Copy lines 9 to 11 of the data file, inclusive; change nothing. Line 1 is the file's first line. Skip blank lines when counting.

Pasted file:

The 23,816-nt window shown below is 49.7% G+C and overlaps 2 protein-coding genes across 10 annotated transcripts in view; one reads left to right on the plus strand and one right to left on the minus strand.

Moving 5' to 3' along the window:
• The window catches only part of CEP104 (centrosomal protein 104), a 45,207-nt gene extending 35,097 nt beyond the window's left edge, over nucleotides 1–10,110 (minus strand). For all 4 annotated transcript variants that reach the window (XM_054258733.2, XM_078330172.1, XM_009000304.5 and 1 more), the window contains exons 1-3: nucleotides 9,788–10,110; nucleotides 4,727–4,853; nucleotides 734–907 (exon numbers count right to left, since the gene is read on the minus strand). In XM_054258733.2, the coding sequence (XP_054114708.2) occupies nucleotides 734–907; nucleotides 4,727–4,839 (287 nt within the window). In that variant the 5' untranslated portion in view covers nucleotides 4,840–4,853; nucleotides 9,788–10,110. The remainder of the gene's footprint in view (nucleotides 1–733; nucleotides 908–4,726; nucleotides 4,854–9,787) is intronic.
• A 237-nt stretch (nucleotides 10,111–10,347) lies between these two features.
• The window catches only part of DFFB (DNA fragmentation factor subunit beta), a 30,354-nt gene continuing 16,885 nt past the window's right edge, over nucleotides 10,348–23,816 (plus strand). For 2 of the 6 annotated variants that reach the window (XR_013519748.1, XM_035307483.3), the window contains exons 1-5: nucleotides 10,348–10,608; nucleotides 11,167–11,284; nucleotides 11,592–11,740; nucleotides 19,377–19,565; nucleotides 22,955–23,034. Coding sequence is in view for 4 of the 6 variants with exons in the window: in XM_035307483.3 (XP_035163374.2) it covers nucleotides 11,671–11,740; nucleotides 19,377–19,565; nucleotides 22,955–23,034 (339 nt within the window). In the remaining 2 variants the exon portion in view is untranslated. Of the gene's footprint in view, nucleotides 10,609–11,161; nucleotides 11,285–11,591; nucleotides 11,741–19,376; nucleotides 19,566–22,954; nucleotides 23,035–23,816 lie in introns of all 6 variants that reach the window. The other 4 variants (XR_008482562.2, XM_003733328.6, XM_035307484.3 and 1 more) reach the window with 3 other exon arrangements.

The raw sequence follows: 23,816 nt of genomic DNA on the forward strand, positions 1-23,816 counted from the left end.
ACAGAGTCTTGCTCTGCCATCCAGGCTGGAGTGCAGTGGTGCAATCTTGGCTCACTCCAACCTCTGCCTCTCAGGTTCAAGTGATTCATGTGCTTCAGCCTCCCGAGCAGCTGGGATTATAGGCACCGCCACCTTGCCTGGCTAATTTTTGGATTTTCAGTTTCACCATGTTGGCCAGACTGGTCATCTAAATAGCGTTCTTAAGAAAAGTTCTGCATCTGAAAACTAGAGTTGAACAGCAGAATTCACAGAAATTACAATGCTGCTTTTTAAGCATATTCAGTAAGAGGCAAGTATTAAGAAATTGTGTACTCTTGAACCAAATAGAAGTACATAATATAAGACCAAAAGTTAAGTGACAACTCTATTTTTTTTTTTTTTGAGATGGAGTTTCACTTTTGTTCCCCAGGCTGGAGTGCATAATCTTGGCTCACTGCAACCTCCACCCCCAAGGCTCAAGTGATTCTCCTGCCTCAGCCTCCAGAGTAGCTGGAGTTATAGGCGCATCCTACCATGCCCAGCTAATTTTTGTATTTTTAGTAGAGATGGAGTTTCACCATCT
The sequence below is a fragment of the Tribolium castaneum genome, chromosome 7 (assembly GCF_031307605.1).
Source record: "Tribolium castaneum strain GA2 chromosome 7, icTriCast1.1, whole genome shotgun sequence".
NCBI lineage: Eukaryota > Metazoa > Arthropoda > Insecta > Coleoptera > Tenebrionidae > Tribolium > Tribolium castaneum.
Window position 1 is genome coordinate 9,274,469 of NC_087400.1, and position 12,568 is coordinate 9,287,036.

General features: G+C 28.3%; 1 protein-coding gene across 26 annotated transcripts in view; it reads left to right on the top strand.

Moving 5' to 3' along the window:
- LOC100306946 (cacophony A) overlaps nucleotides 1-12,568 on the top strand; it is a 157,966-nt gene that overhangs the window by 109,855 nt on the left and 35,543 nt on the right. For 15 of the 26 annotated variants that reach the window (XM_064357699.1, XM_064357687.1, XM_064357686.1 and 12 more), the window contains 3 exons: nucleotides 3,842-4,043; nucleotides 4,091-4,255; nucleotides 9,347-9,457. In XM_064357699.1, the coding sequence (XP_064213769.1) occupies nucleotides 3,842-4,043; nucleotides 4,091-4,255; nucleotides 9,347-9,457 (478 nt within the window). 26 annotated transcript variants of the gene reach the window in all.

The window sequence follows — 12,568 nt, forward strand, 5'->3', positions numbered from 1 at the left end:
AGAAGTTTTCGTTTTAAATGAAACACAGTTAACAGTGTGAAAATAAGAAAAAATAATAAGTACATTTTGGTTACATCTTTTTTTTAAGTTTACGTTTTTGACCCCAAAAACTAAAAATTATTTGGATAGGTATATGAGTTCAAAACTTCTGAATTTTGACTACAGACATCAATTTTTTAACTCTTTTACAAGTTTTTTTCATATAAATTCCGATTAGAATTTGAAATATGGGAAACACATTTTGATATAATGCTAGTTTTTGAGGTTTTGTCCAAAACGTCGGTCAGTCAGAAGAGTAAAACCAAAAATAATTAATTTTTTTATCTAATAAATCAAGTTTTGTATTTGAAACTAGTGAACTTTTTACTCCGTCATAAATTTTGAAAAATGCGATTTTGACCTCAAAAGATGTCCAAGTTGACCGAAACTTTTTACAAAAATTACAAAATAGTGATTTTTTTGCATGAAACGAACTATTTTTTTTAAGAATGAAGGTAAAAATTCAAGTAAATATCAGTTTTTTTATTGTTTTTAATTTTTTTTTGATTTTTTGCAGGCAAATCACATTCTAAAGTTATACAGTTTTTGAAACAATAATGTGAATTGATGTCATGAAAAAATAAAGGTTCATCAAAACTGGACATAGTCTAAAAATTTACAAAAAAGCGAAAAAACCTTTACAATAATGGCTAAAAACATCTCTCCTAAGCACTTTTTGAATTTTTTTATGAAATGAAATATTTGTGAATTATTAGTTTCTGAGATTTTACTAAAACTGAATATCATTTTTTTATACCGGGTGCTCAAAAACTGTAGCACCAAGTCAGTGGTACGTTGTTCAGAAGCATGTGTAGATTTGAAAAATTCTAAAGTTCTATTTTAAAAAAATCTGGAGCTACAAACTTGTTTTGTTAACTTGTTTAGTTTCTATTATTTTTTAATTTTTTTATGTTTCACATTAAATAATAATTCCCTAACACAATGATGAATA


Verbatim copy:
Source record: "Tribolium castaneum strain GA2 chromosome 7, icTriCast1.1, whole genome shotgun sequence".
NCBI lineage: Eukaryota > Metazoa > Arthropoda > Insecta > Coleoptera > Tenebrionidae > Tribolium > Tribolium castaneum.
Window position 1 is genome coordinate 9,274,469 of NC_087400.1, and position 12,568 is coordinate 9,287,036.